A tribute concert to David Bowie might well take place at Wembley; a celebration of tune and rhythm, with the audience singing along to Lulu, U2 et al, enjoying the pop-phenomenon aspect of Bowie’s genius. But Friday night’s Proms tribute was never going to be this. It was a Radio-6-Live-type Prom, rooted, as they are, in a more cerebral paradigm. It featured the likes of the experimental ensemble stargaze (with their conductor, André de Ridder), Marc Almond, Amanda Palmer, Anna Calvi, and John Cale – Bowie’s Velvet Underground mentor – with arrangements of the music by Michel van der Aa, Anna Meredith, Greg Saunier and others. No, this was always going to be the presentation of a series of intellectually interesting interpretations that explored the structural, art-music aspect of Bowie – something more Berlin-New-York than Brixton; the use of the word ‘curated’, at one point, should have been a clue.
And indeed it was a pot pourri of challenging and interesting (although not always likeable) covers. Some – such as the opening instrumental dark-subway-rustle-and-squeak that became Warszawa, or the minute-long set of wind-instrument note clusters that was apparently Rebel Rebel – were almost unrecognisable. The counter-tenor Philippe Jaroussky’s account of Always Crashing The Same Car (accompanied by an amplified Celtic harp) was an exercise in the ethereal that seemed out of place even in such an eclectic mix. The audience was granted its sing-along in places, and the final minimally orchestrated staccato rendering of Let’s Dance with fife and drum allowed a capacity Albert Hall audience to provide the tune and words in the perfect pitch of dedicated musical fans.
In between there were some stars and some flops. Marc Almond’s Kurt Weill-esque style has a certain charm, and letting him loose on such a classic as Life On Mars (especially when The Divine Comedy‘s Neil Hannon, also performing, has recorded an excellent cover of the song) was a risk: it wasn’t the crowd-pleaser it might have been, but Almond’s uncertain pitching worked well with Anna Meredith’s edgy and chaotic orchestration. Starman, the song that launched Bowie’s career, should, however, have been kept well away from him: the chorus is such a magnificent cliché of lyricism, it deserves a diva, and Almond’s truncated breathy phrasing killed it.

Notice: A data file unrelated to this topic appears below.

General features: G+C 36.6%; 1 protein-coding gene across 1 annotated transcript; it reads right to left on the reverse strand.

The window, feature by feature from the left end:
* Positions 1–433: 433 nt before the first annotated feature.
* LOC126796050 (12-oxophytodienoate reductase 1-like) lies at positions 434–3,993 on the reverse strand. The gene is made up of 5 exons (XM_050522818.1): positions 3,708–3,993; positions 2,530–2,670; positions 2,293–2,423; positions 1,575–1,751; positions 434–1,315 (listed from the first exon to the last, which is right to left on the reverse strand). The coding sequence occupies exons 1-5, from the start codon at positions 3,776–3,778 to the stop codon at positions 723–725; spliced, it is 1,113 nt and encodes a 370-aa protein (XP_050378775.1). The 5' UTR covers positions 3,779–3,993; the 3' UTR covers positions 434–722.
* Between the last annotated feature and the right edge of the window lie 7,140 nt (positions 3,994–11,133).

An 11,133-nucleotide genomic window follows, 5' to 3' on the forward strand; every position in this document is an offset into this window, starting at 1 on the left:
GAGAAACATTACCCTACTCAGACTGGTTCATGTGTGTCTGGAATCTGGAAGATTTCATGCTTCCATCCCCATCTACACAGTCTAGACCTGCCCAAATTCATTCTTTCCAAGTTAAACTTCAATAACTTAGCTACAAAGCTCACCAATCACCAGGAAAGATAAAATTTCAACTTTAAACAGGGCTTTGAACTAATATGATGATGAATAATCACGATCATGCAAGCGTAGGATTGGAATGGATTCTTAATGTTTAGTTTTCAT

Hannon was allocated This Is Not America and Station To Station (in duet with Palmer). He acquitted himself well enough – his wobble sounding at first like a send-up, until you remembered it has always been a Bowie influenced tic – but there was nothing too special there. Conor O’Brien’s gentle vocals for a Klezmer/Fado treatment of The Man Who Sold The World, and Laura Mvula’s strident delivery of Fame against a backdrop of pecking woodwinds and string/horn glissandi were highly effective, as was The Blue Nile man Paul Buchanan’s hoarse rendering of Ashes To Ashes accompanied by a busy Beatlesy string quartet. Palmer’s performance of Heroes to a Copland-style hoedown rhythm was, perhaps, a mixed blessing, as it felt a little too light on its feet.
The highlights, though were Cale’s frankly terrifying Valentine’s Day – which he sang in a floaty costume suggestive of Marley’s ghost, accompanying himself with insistent zombie-apocalypse synth chords against distant orchestral howling – and two full-on Jherek Bischoff arrangements. The first, featuring Calvi as an unlikely Shirley Bassey, was a Bond-theme pastiche of Lady Grinning Soul, finishing with massive guitar power chords and the Albert Hall organ at full throttle. The second was a truly inspired account of Bowie’s legacy – the title track from Black Star; Calvi and Palmer portraying perfectly the desolate feel of the piece in a heart-wrenching duet that once again blossomed into weighty organ-led orchestration.